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Trump’s coronavirus diagnosis doesn’t change things for Republicans in Pennsylvania

“I guess he could die or something," one Trump supporter said of what it would take to separate him from the president. "I wouldn’t vote for him then.”

President Donald Trump during a campaign rally at Harrisburg International Airport on Sept. 26 in Middletown, Pa.
President Donald Trump during a campaign rally at Harrisburg International Airport on Sept. 26 in Middletown, Pa.Read moreSteve Ruark / AP

Republican voters in the critical battleground state of Pennsylvania largely shrugged off the news Friday that President Donald Trump had contracted the coronavirus, saying it did little to change their impressions of his leadership or his handling of the pandemic.

“I’m a Trump supporter and will vote for him. I don’t think there’s anything that could change that,” said Rhoderick Mahlon of Fulton County, a deeply Republican area in south-central Pennsylvania where Trump won 84% of the vote in 2016 — a higher percentage than any other county in the state

“I guess he could die or something," Mahlon added. "I wouldn’t vote for him then.”

Mahlon, 74, a retired Sears employee, said he’s concerned about the coronavirus because of his age and wears a face mask even though “I really don’t think they do much good.”

He said Trump has done his best to manage the pandemic, given what he called shifting advice from the medical community. “The medical people contradict what they said in the past,” Mahlon said. “I guess [Trump] has done what seems to be the best he can.”

Trump supporters downplayed the seriousness of his condition and its potential impact on the election, likening his diagnosis to the risk anyone faces when they leave their house during a global pandemic.

“This was totally random. Anybody could have gotten it. This time it was him,” said David Graham, a 66-year-old Johnstown Republican and a member of The Inquirer’s Election 2020 Roundtable of Pennsylvania voters.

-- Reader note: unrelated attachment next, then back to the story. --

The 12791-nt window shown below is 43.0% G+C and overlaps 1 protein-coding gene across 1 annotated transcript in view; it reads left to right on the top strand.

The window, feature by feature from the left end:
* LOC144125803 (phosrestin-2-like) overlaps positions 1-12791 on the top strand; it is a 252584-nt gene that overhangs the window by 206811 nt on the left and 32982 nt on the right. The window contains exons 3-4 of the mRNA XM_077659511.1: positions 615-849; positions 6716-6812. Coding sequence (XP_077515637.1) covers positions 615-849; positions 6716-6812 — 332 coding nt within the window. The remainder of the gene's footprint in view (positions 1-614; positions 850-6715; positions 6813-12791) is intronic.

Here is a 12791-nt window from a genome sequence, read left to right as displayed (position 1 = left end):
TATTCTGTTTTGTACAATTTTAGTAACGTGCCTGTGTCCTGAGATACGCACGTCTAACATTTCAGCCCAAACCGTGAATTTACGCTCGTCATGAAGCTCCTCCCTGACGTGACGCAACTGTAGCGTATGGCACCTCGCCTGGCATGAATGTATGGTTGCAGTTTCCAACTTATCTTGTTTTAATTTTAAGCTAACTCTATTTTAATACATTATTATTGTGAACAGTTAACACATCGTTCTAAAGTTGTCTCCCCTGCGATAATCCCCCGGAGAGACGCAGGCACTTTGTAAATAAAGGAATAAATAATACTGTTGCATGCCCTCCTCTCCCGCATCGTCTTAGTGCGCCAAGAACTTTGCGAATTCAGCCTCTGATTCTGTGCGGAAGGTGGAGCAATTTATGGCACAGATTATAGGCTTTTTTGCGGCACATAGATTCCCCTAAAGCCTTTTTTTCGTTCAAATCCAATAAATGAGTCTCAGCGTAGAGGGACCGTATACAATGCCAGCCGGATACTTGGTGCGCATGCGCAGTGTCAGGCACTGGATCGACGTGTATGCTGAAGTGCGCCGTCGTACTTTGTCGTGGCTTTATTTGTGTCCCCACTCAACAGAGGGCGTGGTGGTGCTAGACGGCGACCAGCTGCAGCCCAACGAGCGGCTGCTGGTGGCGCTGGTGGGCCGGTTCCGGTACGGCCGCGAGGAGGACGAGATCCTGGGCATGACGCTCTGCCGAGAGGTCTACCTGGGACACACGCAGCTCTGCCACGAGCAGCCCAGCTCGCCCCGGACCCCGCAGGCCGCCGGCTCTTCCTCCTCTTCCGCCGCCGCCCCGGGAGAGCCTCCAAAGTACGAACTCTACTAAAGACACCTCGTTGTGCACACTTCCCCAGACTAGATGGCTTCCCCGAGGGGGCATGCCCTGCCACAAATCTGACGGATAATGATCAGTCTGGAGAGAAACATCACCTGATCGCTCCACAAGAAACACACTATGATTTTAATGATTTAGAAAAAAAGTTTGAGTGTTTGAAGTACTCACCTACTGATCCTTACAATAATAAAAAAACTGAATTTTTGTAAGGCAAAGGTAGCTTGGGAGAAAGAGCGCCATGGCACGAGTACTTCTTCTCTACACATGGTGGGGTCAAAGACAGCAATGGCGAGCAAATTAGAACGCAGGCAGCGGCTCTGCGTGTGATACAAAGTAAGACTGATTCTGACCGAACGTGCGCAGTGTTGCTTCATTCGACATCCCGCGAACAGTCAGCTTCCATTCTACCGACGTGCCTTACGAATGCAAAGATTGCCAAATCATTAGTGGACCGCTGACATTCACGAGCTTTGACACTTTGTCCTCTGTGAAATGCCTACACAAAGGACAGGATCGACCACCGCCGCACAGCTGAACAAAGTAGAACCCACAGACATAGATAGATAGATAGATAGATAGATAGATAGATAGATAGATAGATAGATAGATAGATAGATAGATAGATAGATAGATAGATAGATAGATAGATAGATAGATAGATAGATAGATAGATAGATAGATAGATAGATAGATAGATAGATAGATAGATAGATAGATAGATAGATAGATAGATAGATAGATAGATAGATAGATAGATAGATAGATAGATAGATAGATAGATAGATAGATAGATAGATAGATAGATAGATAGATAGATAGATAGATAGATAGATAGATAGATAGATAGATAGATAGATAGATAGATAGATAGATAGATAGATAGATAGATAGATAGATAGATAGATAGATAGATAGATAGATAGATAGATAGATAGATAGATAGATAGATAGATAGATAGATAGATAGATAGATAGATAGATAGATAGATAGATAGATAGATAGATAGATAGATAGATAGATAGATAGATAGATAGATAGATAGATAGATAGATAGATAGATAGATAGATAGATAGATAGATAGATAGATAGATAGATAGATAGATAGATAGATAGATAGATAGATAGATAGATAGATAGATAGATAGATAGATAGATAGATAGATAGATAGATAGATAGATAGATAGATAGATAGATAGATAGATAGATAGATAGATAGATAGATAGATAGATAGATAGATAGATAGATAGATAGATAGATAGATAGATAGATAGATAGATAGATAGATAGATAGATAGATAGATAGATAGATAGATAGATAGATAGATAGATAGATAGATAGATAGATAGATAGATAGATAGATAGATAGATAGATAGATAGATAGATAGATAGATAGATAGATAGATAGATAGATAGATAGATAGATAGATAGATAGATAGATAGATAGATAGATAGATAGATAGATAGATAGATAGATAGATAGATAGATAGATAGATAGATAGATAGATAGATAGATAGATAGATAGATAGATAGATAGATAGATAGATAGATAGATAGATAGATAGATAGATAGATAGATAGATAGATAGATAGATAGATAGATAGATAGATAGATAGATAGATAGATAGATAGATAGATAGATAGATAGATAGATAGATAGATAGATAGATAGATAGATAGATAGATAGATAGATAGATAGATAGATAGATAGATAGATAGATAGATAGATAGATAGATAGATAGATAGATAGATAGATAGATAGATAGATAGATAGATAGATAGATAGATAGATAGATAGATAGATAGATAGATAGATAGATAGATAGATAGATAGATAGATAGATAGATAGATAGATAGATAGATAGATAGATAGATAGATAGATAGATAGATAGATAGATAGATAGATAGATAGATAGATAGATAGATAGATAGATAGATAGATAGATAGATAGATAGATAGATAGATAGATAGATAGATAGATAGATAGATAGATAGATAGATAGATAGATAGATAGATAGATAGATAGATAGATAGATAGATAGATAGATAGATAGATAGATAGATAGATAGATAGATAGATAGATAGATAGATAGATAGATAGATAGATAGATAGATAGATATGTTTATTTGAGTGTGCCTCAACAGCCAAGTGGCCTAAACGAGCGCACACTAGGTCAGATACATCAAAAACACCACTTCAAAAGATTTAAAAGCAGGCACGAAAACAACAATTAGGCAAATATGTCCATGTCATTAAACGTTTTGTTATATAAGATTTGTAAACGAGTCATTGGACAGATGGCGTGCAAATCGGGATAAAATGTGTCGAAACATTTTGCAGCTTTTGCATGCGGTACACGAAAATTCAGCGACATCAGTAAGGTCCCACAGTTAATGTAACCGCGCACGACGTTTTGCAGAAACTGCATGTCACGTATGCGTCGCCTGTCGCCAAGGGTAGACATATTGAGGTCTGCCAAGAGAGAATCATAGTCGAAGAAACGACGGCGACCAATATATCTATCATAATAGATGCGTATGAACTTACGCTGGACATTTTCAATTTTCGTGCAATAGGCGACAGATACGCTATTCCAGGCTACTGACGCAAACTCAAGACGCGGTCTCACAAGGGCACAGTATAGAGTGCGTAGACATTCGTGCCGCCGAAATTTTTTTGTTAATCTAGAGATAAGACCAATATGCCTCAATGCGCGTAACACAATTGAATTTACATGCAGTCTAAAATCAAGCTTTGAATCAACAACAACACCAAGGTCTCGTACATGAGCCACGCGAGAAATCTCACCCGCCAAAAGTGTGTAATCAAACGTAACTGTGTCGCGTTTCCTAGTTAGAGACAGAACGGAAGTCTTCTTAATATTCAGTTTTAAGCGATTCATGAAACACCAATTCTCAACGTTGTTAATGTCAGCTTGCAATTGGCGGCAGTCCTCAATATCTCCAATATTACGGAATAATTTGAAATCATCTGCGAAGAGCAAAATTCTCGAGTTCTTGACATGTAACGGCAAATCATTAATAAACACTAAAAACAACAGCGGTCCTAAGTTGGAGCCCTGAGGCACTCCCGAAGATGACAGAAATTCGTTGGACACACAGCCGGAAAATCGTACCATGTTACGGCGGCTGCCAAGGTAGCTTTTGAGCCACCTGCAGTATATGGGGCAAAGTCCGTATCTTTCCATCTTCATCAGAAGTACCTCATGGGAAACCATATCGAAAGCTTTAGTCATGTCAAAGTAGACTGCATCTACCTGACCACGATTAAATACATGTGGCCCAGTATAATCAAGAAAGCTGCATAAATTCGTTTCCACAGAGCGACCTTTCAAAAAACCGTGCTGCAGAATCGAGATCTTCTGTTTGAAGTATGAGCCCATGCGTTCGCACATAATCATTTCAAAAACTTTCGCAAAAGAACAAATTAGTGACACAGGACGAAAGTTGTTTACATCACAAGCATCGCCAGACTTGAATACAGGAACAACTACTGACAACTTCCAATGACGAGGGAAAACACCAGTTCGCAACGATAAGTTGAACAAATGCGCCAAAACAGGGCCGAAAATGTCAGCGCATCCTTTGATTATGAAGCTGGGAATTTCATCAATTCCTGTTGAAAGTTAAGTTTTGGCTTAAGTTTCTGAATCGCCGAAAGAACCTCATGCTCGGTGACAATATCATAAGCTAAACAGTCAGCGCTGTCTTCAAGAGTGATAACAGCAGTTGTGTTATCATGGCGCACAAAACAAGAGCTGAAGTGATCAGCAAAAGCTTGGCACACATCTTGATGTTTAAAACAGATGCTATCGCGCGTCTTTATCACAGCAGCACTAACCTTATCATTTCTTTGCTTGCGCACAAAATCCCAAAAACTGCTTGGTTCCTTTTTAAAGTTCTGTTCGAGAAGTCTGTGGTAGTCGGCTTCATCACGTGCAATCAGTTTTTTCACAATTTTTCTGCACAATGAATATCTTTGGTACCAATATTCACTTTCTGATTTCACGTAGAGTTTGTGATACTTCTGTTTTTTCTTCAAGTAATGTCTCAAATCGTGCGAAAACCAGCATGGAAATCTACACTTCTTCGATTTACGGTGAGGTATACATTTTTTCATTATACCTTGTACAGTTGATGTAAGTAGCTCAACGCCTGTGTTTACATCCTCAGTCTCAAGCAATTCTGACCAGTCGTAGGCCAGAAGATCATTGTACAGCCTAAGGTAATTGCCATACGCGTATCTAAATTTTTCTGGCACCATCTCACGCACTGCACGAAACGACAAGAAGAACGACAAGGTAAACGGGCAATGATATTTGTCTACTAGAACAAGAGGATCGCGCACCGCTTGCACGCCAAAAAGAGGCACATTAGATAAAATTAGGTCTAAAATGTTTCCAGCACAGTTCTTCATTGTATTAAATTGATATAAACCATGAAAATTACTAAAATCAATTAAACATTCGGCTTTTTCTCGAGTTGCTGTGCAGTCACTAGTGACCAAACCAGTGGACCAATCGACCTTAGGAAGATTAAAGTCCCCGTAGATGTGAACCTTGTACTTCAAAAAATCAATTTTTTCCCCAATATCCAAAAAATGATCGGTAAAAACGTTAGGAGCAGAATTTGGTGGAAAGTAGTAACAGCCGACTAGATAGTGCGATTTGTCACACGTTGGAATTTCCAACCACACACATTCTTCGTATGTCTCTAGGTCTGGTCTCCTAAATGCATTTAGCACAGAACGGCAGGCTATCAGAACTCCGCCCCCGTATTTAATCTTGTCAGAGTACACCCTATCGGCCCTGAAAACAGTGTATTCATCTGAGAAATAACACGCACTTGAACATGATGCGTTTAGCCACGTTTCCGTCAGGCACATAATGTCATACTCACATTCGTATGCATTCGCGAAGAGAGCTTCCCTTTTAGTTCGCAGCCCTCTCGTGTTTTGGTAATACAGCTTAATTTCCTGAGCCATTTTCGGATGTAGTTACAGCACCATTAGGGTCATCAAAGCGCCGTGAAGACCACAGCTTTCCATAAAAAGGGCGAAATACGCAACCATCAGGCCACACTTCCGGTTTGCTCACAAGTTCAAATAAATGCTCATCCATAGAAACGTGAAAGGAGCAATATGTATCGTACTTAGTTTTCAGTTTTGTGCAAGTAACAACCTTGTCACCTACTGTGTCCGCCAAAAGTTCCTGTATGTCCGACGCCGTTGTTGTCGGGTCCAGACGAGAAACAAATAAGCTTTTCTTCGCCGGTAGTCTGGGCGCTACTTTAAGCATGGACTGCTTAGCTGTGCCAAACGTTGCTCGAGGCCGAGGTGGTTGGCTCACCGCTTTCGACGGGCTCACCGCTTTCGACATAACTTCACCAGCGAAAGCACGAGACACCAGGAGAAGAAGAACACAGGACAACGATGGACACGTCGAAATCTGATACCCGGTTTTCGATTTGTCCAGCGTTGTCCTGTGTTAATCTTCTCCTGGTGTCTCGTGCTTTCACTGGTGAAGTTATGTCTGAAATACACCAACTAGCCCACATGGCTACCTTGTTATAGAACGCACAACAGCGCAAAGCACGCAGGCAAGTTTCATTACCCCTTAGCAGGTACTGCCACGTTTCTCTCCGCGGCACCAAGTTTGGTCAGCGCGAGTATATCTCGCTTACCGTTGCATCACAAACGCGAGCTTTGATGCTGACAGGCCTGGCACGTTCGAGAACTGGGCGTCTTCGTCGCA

» FAQ: Your coronavirus questions, answered.

Lauren Jessop, of Easton in Northampton County, said it’s not fair to blame Trump for getting sick. As president, he doesn’t have the option of “staying locked in his office all day,” she said.

“He needs to be out and about,” said Jessop, 62, a Republican and another Election Roundtable member, who voted for Trump in 2016 and plans to do so again. “He needs to be out among people.”

Jessop said she always wears a mask when she’s indoors and keeps a safe distance from others. And if she’s standing near someone outside who is wearing a mask, she pulls hers up as a courtesy.

» READ MORE: The election in Pa. is rocked by the uncertainty of a president stricken by coronavirus

Jonathan Taylor of Gettysburg said Trump has handled the coronavirus well. The only thing that would change his mind on that, Taylor said, is if the president acted with “total disregard” for safety precautions. (Trump often eschews mask-wearing and routinely holds large political rallies in defiance of public health guidelines.)

Taylor, 62, went to his first Trump rally in 2016 and wouldn’t hesitate to go again.

“The chance of it being transmitted airborne is small,” said Taylor, another Roundtable member. “I’d have no problem being in a rally with a big group of people.”

» READ MORE: Organ-by-organ, see how the coronavirus can attack the body

One Republican who opposes Trump said his illness is the direct result of his disdain for masks.

“He’s a victim of his own mishandling, and now he’s paying the price,” said James Hill, 71, of Philadelphia. “I don’t mean that in a malicious way. I do hope Trump and his wife recover.”

Scott Young, 51, called news of the president’s diagnosis “jarring.” He was already wearing a mask in public and avoiding crowds, but said he will be even more vigilant about safety precautions going forward.

“I believe he’s done a poor job all along," said Young, who lives in Newtown, Bucks County. "The diagnosis, unfortunately, hammers home that point. If he was unwilling to take basic precautions, including mask wearing and distancing, and he contracts the virus, how can we trust him to make policy decisions that will require others to follow the rules?”